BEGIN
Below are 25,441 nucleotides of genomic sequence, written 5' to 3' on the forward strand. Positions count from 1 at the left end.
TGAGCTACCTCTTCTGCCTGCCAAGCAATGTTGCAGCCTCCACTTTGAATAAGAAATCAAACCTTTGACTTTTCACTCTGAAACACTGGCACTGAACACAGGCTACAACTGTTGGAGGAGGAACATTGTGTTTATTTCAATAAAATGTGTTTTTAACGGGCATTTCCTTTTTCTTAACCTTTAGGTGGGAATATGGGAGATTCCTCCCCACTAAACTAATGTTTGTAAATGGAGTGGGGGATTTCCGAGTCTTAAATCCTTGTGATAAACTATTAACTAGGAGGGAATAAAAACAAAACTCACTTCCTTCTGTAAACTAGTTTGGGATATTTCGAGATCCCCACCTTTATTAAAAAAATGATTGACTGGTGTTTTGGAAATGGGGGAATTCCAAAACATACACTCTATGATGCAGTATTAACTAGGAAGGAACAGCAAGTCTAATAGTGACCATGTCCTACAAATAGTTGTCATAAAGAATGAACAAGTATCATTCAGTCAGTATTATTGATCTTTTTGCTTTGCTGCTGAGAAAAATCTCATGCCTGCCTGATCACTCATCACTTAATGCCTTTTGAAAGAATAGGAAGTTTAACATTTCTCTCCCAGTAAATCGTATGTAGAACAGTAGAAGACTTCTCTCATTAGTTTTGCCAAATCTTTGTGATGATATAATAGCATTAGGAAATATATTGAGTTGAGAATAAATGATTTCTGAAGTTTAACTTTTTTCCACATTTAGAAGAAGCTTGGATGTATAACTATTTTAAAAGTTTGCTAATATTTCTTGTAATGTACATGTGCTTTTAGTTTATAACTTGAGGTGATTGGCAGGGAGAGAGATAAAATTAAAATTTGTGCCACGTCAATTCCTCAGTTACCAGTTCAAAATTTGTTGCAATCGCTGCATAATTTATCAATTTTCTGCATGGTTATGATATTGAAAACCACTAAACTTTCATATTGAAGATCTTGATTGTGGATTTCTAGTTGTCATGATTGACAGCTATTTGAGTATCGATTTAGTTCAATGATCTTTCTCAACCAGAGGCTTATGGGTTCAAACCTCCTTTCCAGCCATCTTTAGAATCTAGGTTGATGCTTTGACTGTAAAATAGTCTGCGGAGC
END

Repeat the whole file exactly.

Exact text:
Below are 25,441 nucleotides of genomic sequence, written 5' to 3' on the forward strand. Positions count from 1 at the left end.
TGAGCTACCTCTTCTGCCTGCCAAGCAATGTTGCAGCCTCCACTTTGAATAAGAAATCAAACCTTTGACTTTTCACTCTGAAACACTGGCACTGAACACAGGCTACAACTGTTGGAGGAGGAACATTGTGTTTATTTCAATAAAATGTGTTTTTAACGGGCATTTCCTTTTTCTTAACCTTTAGGTGGGAATATGGGAGATTCCTCCCCACTAAACTAATGTTTGTAAATGGAGTGGGGGATTTCCGAGTCTTAAATCCTTGTGATAAACTATTAACTAGGAGGGAATAAAAACAAAACTCACTTCCTTCTGTAAACTAGTTTGGGATATTTCGAGATCCCCACCTTTATTAAAAAAATGATTGACTGGTGTTTTGGAAATGGGGGAATTCCAAAACATACACTCTATGATGCAGTATTAACTAGGAAGGAACAGCAAGTCTAATAGTGACCATGTCCTACAAATAGTTGTCATAAAGAATGAACAAGTATCATTCAGTCAGTATTATTGATCTTTTTGCTTTGCTGCTGAGAAAAATCTCATGCCTGCCTGATCACTCATCACTTAATGCCTTTTGAAAGAATAGGAAGTTTAACATTTCTCTCCCAGTAAATCGTATGTAGAACAGTAGAAGACTTCTCTCATTAGTTTTGCCAAATCTTTGTGATGATATAATAGCATTAGGAAATATATTGAGTTGAGAATAAATGATTTCTGAAGTTTAACTTTTTTCCACATTTAGAAGAAGCTTGGATGTATAACTATTTTAAAAGTTTGCTAATATTTCTTGTAATGTACATGTGCTTTTAGTTTATAACTTGAGGTGATTGGCAGGGAGAGAGATAAAATTAAAATTTGTGCCACGTCAATTCCTCAGTTACCAGTTCAAAATTTGTTGCAATCGCTGCATAATTTATCAATTTTCTGCATGGTTATGATATTGAAAACCACTAAACTTTCATATTGAAGATCTTGATTGTGGATTTCTAGTTGTCATGATTGACAGCTATTTGAGTATCGATTTAGTTCAATGATCTTTCTCAACCAGAGGCTTATGGGTTCAAACCTCCTTTCCAGCCATCTTTAGAATCTAGGTTGATGCTTTGACTGTAAAATAGTCTGCGGAGC